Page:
FIG. 3 is an illustrative diagram showing details of the snapshot management table 211 of the first embodiment.

In a column 311 of the snapshot management table 211, block addresses in the operational volume 115 are registered, to a first row (the first row) of the first column 311 a first block address, i.e., a block address 0, in the operational volume 115 is assigned, to a second row a block address 1 in the operational volume 115 is assigned, hereafter block addresses in the operational volume 115 are assigned in order, and to an mth row, which is the final row, a block address (m-1) in the operational volume 115 is assigned.

A column 312 is a CoW (copy-on-write) bit map, which will be described later.

In columns after and including a column 313 storage locations of data corresponding to each block address in the virtual volume are registered. For example, in the column 313 the storage location of data of snapshot number 1 is registered (in this case the snapshot number and the number of virtual volume are the same. For example, to the snapshot number 1 the virtual volume 1 corresponds).

In a first row of the column 313 information which identifies a storage area in which data corresponding to the block address 0 in the virtual volume 1 is stored, hereafter the storage location of data corresponding to the block address 1 in the virtual volume is stored in a second row, that of data corresponding to the block address 2 is stored in a third row, and so it continues in order.

To be more specific, 0 which is recorded in the first row of the column 313 as a storage location of data of the block address 0 in the virtual volume 1 corresponds to the block address 0 in the differential volume 116.

When data at the block address 0 in the operational volume 115 is to be updated after the snapshot management program 124 received a snapshot taking request, the snapshot management program 124 writes the data preceding its update which is stored at the block address 0 in the operational volume 115 to the block address 0 in the differential volume 116, and after that updates the data at the block address 0 in the operational volume 115. This is because it is necessary to preserve the data stored in the operational volume 115 at the time when the snapshot taking request is received in any storage area in the disk apparatus to provide access to the snapshot.

In this manner, in the snapshot management table 211 the block address 0 in the virtual volume 1 corresponds to the block address 0 in the differential volume 116. The snapshot management program 124 can obtain the data preceding the update at the block address 0 in the operational volume 115 by accessing the block address 0 of the first row in the virtual volume 1 (i.e., the block address 0 in the differential volume 116).

In this manner, when an access request to the block address 0 in the virtual volume 1 is made, the snapshot management program 124 can access the block address 0 in the differential volume 116 by referring to the snapshot management table 211. As a result, the snapshot management program 124 can provide an access environment for the virtual volume 1 to the file system processing program 123 in the same situation as the data preceding its update at the block address 0 in the operational volume 115 (i.e., the data stored at the block address 0 in the operational volume 115 at the time when the snapshot taking request is received) is written at the block address 0 in the virtual volume 1.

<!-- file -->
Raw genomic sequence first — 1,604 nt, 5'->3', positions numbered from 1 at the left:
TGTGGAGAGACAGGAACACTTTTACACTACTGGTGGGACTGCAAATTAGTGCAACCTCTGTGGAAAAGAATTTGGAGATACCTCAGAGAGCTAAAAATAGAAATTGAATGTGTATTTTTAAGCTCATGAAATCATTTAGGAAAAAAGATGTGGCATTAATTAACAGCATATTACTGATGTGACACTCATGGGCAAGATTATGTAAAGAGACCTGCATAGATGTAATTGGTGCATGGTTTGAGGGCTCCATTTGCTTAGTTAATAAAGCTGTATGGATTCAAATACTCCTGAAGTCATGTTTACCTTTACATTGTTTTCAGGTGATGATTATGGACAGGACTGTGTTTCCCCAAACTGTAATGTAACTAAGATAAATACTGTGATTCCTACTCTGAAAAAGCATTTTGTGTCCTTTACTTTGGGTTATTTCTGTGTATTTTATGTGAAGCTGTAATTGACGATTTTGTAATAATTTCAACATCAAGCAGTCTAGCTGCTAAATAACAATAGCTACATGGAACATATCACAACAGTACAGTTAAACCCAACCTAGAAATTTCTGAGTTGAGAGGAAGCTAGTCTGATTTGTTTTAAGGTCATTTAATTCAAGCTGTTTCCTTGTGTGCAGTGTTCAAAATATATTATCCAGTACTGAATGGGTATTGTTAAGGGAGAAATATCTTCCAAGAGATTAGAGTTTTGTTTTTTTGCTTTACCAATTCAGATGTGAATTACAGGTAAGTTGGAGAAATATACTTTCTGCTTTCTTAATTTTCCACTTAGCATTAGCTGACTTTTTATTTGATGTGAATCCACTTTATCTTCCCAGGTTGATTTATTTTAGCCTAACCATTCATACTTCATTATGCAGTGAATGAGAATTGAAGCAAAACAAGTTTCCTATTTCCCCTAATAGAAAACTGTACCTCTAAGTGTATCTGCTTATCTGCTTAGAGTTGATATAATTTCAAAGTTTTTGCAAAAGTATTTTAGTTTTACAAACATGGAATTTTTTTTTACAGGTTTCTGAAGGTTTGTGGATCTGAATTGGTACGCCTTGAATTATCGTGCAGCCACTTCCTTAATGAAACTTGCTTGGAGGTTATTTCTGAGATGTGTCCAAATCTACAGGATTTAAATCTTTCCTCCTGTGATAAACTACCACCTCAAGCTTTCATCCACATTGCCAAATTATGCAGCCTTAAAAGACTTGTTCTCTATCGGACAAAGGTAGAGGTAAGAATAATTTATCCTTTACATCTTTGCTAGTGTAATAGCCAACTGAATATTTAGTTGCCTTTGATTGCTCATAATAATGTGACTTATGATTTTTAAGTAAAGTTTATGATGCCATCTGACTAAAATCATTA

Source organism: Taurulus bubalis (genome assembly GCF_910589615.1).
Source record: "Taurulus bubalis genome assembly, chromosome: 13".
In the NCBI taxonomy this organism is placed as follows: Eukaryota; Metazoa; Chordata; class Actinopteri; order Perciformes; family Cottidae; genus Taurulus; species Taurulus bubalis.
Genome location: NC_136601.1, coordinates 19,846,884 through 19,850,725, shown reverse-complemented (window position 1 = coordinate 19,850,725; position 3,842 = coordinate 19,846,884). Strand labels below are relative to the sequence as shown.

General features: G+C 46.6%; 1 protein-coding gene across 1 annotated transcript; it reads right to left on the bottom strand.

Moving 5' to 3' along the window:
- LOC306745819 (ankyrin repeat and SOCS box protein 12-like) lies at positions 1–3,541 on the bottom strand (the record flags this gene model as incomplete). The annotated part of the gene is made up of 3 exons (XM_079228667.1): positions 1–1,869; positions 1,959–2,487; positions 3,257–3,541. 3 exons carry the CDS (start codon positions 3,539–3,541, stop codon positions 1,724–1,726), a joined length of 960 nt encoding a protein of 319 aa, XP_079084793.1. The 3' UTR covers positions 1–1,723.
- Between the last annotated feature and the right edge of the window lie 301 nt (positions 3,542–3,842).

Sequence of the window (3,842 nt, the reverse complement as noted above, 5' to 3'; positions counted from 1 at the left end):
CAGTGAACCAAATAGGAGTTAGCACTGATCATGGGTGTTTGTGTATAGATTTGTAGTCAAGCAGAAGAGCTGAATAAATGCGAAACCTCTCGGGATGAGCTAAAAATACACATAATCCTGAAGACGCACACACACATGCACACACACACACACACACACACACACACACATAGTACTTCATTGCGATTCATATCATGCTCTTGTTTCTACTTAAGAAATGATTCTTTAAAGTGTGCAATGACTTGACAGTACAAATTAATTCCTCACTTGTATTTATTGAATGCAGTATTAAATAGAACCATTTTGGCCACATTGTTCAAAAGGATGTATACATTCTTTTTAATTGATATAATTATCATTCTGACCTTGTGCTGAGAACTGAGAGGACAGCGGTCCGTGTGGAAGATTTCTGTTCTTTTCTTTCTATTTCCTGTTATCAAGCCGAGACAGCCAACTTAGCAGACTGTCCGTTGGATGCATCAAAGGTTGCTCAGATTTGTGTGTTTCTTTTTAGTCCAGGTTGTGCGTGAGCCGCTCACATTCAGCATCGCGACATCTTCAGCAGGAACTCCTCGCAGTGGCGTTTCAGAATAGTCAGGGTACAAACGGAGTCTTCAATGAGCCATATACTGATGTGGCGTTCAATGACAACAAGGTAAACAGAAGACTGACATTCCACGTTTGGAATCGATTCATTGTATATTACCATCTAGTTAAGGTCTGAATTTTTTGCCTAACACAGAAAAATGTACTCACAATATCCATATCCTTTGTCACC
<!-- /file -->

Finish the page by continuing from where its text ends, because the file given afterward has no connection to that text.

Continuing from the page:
In the same way, 1 which is stored in a second row of the column 313 as a storage location of data at the block address in the virtual volume 1 corresponds to a block address 1 in the differential volume 116. When data at the block address 1 in the operational volume 115 is to be updated after a snapshot taking request is received, the snapshot management program 124 writes the data preceding its update stored at the block address 1 in the operational volume 115 to the block address 1 in the differential volume 116, and after that updates the data at the block address 1 in the operational volume 115. In this manner, in the snapshot management table 211 the block address 1 in the virtual volume 1 corresponds to the block address 1 in the differential volume 116. The snapshot management program 124 can provide an access for the virtual volume 1 to the file system processing program 123 in the same situation as the data preceding its update at the block address 1 in the operational volume 115 is written virtually at the block address 1 in the virtual volume 1.

In rows from third row to m row of the column 313 “none” is recorded as storage location information corresponding to data at block addresses from block address 2 to (m-1) in the virtual volume 1. The “none”0 indicates the corresponding block address in the operational volume 115. Therefore, to the block addresses from 2 to (m-1) in the virtual volume 1, the block addresses from 2 to (m-1) in the operational volume 115 correspond respectively. Namely, “none”0 indicates that the corresponding block in the operational volume 115 has not been updated (rewritten) after a final snapshot taking request was received.